Sesame closes on $27M in funding to grow its pay-per-visit medical care marketplace – TechCrunch

Access to quality and affordable health care has long been an issue in the United States.

Not everyone can afford health insurance, and even for those who can, medical care can still be prohibitively expensive.

sesamea Startup aiming to address these issues with its online medical supplies marketplace, has raised $27 million in a Series B funding round led by GV (formerly Google Ventures) to advance its efforts.

Based in New York City, Sesame is a two-sided marketplace populated only by doctors and patients. Consumers can search and shop for a doctor on the site – and book an appointment. The startup claims it’s able to reduce health care costs by cutting the bureaucracy and rules associated with health insurance, and giving consumers the ability to access doctors on a pay-per-visit basis – including medical specialists.

Another benefit for consumers, the company says, is that they can be treated virtually — and in some places, in person — at a price that’s provided upfront, with no surprises later. Actually just over 60% of Sesame patients have some form of insurance. But the transparency that Sesame touts is appealing. Physicians, some of whom have their own practices, like the idea of ​​being paid cash without having to worry about the paperwork, costs, and headaches associated with filing with insurance companies.

The company claims to offer “complete, long-term healthcare” including primary care, acute consultations and chronic care management, over 40 specialties, dentistry, laboratories and imaging. There are over 2,500 healthcare providers on its marketplace covering all 50 states. Its services have been live since mid-2020 and have been ever since cared for “over” 150,000 patients.

CEO and co-founder David Goldhill told TechCrunch in an interview that Sesame’s goal is to provide medical care “half price, whole quality.” The average price paid for grooming on the marketplace is around $40, and some visits can cost as little as $25. Sesame is a “true marketplace,” he said, as doctors and vendors work for themselves. According to Goldhill, demand was so strong that Sesame stopped recruiting doctors.

“Each service on Sesame has a fixed, clear price that the patient pays upfront, so there are no collection or credit issues for doctors,” said Goldhill, who authored an article titled How American Healthcare Killed My Father‘ and is a past President and COO of Universal Television Group. “Likewise, They don’t have all the administrative requirements that come with insurance claims.”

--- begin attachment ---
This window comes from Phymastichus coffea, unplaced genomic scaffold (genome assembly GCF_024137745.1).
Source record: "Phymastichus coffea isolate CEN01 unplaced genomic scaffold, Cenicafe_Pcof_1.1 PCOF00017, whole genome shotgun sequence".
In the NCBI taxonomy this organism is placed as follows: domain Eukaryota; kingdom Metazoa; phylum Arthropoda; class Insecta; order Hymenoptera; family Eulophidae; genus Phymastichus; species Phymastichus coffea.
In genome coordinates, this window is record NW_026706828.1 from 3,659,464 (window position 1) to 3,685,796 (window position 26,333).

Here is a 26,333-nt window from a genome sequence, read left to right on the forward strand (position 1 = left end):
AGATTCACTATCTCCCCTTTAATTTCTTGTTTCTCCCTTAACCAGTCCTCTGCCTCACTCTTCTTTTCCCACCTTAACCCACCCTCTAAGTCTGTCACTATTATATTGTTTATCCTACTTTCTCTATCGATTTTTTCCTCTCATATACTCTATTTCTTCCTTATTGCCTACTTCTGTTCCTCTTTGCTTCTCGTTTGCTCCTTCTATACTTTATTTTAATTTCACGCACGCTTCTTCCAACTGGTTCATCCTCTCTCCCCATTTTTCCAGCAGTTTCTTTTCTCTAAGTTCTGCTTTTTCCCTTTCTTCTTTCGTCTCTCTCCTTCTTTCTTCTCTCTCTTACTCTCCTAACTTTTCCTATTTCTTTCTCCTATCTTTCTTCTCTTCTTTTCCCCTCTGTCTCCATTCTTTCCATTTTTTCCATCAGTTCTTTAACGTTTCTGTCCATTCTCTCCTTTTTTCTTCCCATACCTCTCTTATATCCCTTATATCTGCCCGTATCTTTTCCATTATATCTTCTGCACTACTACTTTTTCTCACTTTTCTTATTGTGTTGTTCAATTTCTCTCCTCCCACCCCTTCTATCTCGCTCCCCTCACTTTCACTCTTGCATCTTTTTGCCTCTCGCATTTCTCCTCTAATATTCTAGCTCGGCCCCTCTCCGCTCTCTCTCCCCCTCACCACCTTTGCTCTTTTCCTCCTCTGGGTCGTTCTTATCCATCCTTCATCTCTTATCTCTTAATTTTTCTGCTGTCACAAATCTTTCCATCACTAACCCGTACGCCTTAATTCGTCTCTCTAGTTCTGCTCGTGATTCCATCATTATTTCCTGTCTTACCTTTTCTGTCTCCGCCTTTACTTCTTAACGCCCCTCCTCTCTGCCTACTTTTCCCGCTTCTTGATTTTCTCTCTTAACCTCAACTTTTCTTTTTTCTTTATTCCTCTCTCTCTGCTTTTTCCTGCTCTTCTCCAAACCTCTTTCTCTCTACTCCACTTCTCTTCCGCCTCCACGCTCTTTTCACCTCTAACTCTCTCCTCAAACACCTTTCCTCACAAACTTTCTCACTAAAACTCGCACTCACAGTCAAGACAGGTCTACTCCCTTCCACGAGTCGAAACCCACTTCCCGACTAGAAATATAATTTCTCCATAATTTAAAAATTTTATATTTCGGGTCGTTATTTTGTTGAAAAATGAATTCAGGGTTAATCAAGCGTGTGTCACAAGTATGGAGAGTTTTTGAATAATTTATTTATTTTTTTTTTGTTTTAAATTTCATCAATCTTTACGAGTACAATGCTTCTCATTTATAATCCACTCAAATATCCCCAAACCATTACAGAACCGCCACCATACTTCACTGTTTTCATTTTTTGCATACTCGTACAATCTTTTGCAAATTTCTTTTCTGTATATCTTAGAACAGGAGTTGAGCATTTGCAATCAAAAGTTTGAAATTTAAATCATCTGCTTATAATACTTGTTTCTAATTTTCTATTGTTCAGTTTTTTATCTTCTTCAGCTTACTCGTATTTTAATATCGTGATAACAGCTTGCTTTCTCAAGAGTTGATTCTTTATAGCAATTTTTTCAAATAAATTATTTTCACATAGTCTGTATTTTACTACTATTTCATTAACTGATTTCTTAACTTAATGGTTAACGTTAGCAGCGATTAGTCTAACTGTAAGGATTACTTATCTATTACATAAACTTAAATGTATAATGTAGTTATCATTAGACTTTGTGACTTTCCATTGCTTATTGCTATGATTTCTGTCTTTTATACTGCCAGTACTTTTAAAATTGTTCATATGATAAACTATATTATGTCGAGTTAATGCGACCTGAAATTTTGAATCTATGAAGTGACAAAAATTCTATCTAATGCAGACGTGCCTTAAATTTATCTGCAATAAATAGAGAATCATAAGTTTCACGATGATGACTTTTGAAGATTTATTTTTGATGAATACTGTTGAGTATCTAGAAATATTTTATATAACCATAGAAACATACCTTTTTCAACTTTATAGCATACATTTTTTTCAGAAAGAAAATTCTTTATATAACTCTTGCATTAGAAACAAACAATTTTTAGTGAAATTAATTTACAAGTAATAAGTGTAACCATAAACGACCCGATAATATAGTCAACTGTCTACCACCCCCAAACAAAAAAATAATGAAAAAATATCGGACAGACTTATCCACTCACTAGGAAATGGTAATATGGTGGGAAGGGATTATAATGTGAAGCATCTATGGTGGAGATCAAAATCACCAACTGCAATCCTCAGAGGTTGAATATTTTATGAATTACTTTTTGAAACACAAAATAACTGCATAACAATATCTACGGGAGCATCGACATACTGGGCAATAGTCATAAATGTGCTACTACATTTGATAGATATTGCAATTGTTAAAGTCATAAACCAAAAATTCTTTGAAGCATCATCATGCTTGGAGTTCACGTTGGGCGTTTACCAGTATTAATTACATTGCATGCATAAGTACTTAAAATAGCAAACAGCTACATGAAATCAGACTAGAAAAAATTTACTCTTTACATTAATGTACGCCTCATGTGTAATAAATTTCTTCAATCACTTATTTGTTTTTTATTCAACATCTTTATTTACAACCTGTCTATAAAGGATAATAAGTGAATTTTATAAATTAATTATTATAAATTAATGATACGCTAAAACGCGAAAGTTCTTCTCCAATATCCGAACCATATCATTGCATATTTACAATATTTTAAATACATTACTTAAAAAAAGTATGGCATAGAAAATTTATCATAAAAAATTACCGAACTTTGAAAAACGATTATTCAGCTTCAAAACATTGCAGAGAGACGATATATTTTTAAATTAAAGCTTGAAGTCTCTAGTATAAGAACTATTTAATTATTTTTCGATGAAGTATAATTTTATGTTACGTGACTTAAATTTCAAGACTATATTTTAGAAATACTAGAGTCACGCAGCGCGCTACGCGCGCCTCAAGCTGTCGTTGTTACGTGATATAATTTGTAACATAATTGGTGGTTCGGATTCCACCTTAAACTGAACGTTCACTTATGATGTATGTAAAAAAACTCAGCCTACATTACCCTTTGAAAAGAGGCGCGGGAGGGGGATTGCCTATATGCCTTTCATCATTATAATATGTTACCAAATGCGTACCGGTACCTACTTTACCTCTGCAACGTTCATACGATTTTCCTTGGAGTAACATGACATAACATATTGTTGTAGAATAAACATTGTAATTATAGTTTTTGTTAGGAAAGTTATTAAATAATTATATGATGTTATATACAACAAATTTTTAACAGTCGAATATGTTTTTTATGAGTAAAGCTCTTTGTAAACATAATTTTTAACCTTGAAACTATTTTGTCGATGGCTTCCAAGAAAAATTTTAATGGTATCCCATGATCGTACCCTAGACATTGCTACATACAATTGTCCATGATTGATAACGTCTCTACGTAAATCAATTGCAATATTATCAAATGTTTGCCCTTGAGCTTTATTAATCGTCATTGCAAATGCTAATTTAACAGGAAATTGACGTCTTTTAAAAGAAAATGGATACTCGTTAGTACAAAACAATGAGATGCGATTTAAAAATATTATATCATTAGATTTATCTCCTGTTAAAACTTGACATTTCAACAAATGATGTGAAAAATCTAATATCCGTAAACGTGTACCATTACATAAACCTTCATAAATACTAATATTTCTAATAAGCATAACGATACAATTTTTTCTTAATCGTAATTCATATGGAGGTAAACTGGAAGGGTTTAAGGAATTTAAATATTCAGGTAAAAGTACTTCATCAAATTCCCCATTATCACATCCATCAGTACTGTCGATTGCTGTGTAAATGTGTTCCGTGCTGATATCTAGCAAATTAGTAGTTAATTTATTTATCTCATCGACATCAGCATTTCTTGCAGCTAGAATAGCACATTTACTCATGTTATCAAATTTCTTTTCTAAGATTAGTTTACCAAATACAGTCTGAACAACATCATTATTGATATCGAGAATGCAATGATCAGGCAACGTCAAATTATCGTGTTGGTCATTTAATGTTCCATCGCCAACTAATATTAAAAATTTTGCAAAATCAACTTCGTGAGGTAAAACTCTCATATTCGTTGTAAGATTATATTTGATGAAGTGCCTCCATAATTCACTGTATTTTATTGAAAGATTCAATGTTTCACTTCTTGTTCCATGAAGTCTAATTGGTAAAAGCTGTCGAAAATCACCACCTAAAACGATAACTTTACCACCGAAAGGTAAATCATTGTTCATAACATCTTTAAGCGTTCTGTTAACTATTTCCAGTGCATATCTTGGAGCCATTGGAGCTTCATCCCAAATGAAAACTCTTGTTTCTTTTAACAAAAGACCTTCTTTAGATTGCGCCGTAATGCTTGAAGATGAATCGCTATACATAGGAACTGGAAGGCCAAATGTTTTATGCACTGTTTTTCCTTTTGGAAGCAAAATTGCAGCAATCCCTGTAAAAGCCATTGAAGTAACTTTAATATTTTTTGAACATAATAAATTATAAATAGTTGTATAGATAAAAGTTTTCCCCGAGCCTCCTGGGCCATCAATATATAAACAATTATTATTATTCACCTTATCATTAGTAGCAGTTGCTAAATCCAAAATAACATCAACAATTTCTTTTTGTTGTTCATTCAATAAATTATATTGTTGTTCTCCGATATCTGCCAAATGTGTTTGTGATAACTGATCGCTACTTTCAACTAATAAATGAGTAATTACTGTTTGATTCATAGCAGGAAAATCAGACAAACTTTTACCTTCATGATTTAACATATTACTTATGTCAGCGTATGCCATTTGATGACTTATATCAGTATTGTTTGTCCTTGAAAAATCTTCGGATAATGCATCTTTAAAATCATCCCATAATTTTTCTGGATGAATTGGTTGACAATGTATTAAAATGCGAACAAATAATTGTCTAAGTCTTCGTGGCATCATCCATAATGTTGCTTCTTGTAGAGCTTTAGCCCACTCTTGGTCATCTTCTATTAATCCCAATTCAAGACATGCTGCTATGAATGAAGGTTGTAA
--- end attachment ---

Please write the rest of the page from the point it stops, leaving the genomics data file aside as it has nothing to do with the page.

And since doctors do indeed compete with each other, he added, pricing is “competitive.”

Sesame makes money by charging a percentage of the fee for each visit. It must be doing something right. It claims it has grown It’s up 25% month-on-month and has grown its revenue by nearly 500% year over year — though on what basis we don’t know.

Sesame cites statistics it believes illustrate the need for a service like the one it offers.

Corresponding the 2020 US Census, 28 million Americans did not have health insurance at the time. Also acc researchAbout 53% of American workers who had private health insurance through their employer were enrolled in high-deductible health plans in the same year.

The marketplace currently has a beta membership offering, SesamePlus, which is due to roll out widely this year — giving people the option to pay for one Annual membership to Sesame for $99 or for a monthly fee of $10.99. Unlike other telehealth offerings that are overwhelmingly membership-based, like One Medical, Sesame doesn’t require a membership to be seen, but members do get a discount on visits and services, the company says, along with other benefits.

The startup also differs from One Medical in that it offers access to specialty areas, while the latter focuses on primary care. It’s also a marketplace, unlike One Medical. Notably, GV is also an investor in One Medical, which went public in 2020 and has a market cap of approximately $1.35 billion today. When asked if Sesame and One Medical are considered competitors, the company did not comment.

Cathy Friedman, Executive Venture Partner at GV, emailed TechCrunch that GV’s life sciences team intends to invest in companies that improve the lives and outcomes of patients and that she believes Sesames “Approach to more accessible and affordable healthcare is compelling”.

“Sesame will help achieve better health outcomes for a significant percentage of historically underserved populations by connecting patients with high-quality, affordable in-person and virtual care,” she said. Sesame has successfully built a dynamic marketplace for healthcare services – a concept that addresses a historically unmet need.”

Virgin Group, TeleSoft Partners and FMZ Ventures participated as new investors in the latest round, alongside existing backers General Catalyst, Industry Ventures, Coefficient Capital, Giant Ventures and Alumni Ventures Group. The funding brings Sesame’s total equity raised since inception in 2019 to $75 million.

The startup will primarily use its new funds to transition its membership product from beta to general availability.

Sesame closes on $27M in funding to grow its pay-per-visit medical care marketplace – TechCrunch Source link Sesame closes on $27M in funding to grow its pay-per-visit medical care marketplace – TechCrunch

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